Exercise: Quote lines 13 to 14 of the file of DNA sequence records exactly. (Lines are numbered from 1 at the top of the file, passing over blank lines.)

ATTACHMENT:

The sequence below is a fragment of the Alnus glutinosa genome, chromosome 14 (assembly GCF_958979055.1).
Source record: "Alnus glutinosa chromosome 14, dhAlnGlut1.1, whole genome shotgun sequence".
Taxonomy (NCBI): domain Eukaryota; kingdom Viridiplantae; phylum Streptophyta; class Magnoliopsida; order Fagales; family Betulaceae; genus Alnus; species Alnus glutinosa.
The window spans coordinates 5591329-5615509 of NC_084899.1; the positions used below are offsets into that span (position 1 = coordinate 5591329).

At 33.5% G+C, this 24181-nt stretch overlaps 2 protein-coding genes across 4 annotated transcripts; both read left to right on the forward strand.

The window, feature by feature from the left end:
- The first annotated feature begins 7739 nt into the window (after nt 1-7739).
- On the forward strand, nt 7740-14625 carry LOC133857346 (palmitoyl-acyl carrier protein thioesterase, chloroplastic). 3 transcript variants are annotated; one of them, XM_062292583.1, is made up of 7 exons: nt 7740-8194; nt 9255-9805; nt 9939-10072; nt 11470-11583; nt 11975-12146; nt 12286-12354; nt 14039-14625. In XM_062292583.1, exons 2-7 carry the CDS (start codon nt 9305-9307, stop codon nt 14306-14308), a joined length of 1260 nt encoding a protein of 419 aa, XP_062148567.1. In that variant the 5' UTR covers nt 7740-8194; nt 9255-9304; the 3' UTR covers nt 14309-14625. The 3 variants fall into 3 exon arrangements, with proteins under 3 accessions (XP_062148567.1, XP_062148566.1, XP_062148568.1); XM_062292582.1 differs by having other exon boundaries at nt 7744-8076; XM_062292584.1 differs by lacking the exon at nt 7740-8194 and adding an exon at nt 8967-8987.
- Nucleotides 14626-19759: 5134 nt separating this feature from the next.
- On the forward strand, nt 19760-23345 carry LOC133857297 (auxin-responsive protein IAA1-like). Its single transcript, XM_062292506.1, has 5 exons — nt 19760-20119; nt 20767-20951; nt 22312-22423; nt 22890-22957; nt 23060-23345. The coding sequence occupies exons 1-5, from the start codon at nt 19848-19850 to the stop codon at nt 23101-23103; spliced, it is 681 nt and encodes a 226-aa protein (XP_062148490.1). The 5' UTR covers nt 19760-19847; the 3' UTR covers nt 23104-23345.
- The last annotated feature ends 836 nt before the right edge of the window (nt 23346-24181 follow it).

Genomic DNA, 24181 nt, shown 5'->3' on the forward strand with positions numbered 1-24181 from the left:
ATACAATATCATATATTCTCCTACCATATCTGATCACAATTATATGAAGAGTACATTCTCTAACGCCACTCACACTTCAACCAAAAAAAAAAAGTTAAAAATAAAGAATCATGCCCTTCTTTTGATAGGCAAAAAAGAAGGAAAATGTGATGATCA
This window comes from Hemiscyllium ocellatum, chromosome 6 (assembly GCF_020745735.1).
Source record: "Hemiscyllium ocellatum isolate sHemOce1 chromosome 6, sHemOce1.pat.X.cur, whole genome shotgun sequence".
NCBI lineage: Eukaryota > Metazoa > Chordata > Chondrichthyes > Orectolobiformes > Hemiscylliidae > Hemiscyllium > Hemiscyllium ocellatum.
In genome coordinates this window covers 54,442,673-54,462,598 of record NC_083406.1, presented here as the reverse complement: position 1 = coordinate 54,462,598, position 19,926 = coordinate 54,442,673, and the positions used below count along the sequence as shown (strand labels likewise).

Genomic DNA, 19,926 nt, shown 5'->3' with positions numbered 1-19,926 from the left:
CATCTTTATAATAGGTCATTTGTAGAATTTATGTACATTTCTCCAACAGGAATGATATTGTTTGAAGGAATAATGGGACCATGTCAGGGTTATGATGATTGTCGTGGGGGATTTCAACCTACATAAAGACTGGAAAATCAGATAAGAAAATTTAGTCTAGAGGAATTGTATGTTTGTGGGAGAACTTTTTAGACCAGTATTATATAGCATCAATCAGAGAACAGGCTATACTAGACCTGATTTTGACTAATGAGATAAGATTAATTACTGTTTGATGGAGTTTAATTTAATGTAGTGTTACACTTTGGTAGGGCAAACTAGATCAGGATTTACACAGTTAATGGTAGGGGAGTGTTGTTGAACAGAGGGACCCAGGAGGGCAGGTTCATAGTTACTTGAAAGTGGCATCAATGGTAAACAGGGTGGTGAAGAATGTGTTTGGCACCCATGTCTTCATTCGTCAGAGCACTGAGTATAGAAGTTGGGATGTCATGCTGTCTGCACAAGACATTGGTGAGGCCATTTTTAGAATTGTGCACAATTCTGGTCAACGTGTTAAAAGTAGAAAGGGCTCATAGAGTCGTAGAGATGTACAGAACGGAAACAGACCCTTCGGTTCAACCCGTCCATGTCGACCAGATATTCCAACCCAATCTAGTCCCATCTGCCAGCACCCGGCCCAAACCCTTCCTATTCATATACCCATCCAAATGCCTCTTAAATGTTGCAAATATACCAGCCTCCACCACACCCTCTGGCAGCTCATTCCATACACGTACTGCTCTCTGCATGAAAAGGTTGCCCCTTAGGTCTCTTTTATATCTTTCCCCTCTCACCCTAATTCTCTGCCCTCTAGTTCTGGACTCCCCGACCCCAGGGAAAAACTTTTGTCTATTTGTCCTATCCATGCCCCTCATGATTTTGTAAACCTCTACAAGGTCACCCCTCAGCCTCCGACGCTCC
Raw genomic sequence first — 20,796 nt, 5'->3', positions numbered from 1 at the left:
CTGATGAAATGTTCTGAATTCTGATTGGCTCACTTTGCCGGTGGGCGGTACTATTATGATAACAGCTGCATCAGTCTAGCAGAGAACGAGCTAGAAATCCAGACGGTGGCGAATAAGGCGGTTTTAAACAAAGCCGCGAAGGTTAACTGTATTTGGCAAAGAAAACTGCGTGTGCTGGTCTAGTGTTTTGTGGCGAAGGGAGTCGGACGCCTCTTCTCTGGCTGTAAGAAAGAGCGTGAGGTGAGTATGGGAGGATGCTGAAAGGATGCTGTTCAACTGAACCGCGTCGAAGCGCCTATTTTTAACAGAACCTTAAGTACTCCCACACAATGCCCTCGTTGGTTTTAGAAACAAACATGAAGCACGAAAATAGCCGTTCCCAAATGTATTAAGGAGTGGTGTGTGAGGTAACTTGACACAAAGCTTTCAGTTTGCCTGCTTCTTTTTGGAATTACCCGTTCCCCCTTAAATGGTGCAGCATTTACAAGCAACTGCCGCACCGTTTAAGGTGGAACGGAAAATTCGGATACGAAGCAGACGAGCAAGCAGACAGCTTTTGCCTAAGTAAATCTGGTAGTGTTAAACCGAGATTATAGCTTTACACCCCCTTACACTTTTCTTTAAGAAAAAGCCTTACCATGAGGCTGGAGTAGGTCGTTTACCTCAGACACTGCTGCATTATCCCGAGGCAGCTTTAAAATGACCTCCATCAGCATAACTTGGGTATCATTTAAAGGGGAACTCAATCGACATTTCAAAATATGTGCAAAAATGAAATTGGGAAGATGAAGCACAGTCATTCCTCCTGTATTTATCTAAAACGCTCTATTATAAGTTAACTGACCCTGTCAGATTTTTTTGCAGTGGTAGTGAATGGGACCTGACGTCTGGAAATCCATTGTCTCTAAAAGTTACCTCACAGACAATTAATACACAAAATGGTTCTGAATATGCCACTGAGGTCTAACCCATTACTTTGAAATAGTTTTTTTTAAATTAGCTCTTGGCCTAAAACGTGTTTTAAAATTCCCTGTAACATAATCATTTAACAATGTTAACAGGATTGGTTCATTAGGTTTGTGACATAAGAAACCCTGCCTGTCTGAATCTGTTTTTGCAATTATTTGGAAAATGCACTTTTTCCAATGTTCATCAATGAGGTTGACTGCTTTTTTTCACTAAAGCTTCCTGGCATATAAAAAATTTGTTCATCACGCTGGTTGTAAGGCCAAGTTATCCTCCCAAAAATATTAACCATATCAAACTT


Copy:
ATACAATATCATATATTCTCCTACCATATCTGATCACAATTATATGAAGAGTACATTCTCTAACGCCACTCACACTTCAACCAAAAAAAAAAAGTTAAAAATAAAGAATCATGCCCTTCTTTTGATAGGCAAAAAAGAAGGAAAATGTGATGATCA
This window comes from Hemiscyllium ocellatum, chromosome 6 (assembly GCF_020745735.1).